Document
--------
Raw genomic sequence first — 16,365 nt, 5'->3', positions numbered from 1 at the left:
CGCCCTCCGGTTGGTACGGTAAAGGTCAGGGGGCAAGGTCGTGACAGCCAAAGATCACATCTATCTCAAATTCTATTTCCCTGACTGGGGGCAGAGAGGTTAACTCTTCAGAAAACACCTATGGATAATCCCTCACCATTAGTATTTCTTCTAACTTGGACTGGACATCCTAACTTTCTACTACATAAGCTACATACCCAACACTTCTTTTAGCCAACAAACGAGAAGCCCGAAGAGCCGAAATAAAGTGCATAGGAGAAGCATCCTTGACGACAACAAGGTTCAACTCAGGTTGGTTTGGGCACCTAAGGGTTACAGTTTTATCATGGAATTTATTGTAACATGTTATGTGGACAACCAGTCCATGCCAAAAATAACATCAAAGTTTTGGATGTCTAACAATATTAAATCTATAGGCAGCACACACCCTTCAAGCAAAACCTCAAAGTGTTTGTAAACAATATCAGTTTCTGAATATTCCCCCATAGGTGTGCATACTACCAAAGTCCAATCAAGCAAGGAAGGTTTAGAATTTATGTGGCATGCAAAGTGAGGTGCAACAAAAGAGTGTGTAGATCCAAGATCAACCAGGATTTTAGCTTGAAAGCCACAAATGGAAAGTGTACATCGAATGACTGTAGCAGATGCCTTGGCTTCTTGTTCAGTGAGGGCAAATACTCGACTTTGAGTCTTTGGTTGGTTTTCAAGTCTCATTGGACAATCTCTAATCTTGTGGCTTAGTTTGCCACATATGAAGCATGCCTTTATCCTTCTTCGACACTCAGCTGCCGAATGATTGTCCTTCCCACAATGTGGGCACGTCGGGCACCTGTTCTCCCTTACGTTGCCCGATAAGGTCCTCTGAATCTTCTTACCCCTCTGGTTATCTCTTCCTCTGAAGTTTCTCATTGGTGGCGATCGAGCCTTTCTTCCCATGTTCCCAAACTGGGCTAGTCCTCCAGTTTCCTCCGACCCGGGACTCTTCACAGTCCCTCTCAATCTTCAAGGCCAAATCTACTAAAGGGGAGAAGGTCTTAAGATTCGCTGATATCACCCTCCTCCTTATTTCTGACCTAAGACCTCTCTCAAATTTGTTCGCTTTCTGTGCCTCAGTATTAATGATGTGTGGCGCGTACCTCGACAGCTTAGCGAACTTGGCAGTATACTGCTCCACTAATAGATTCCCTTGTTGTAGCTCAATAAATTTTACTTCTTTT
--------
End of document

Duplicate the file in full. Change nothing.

Raw genomic sequence first — 16,365 nt, 5'->3', positions numbered from 1 at the left:
CGCCCTCCGGTTGGTACGGTAAAGGTCAGGGGGCAAGGTCGTGACAGCCAAAGATCACATCTATCTCAAATTCTATTTCCCTGACTGGGGGCAGAGAGGTTAACTCTTCAGAAAACACCTATGGATAATCCCTCACCATTAGTATTTCTTCTAACTTGGACTGGACATCCTAACTTTCTACTACATAAGCTACATACCCAACACTTCTTTTAGCCAACAAACGAGAAGCCCGAAGAGCCGAAATAAAGTGCATAGGAGAAGCATCCTTGACGACAACAAGGTTCAACTCAGGTTGGTTTGGGCACCTAAGGGTTACAGTTTTATCATGGAATTTATTGTAACATGTTATGTGGACAACCAGTCCATGCCAAAAATAACATCAAAGTTTTGGATGTCTAACAATATTAAATCTATAGGCAGCACACACCCTTCAAGCAAAACCTCAAAGTGTTTGTAAACAATATCAGTTTCTGAATATTCCCCCATAGGTGTGCATACTACCAAAGTCCAATCAAGCAAGGAAGGTTTAGAATTTATGTGGCATGCAAAGTGAGGTGCAACAAAAGAGTGTGTAGATCCAAGATCAACCAGGATTTTAGCTTGAAAGCCACAAATGGAAAGTGTACATCGAATGACTGTAGCAGATGCCTTGGCTTCTTGTTCAGTGAGGGCAAATACTCGACTTTGAGTCTTTGGTTGGTTTTCAAGTCTCATTGGACAATCTCTAATCTTGTGGCTTAGTTTGCCACATATGAAGCATGCCTTTATCCTTCTTCGACACTCAGCTGCCGAATGATTGTCCTTCCCACAATGTGGGCACGTCGGGCACCTGTTCTCCCTTACGTTGCCCGATAAGGTCCTCTGAATCTTCTTACCCCTCTGGTTATCTCTTCCTCTGAAGTTTCTCATTGGTGGCGATCGAGCCTTTCTTCCCATGTTCCCAAACTGGGCTAGTCCTCCAGTTTCCTCCGACCCGGGACTCTTCACAGTCCCTCTCAATCTTCAAGGCCAAATCTACTAAAGGGGAGAAGGTCTTAAGATTCGCTGATATCACCCTCCTCCTTATTTCTGACCTAAGACCTCTCTCAAATTTGTTCGCTTTCTGTGCCTCAGTATTAATGATGTGTGGCGCGTACCTCGACAGCTTAGCGAACTTGGCAGTATACTGCTCCACTAATAGATTCCCTTGTTGTAGCTCAATAAATTTTACTTCTTTT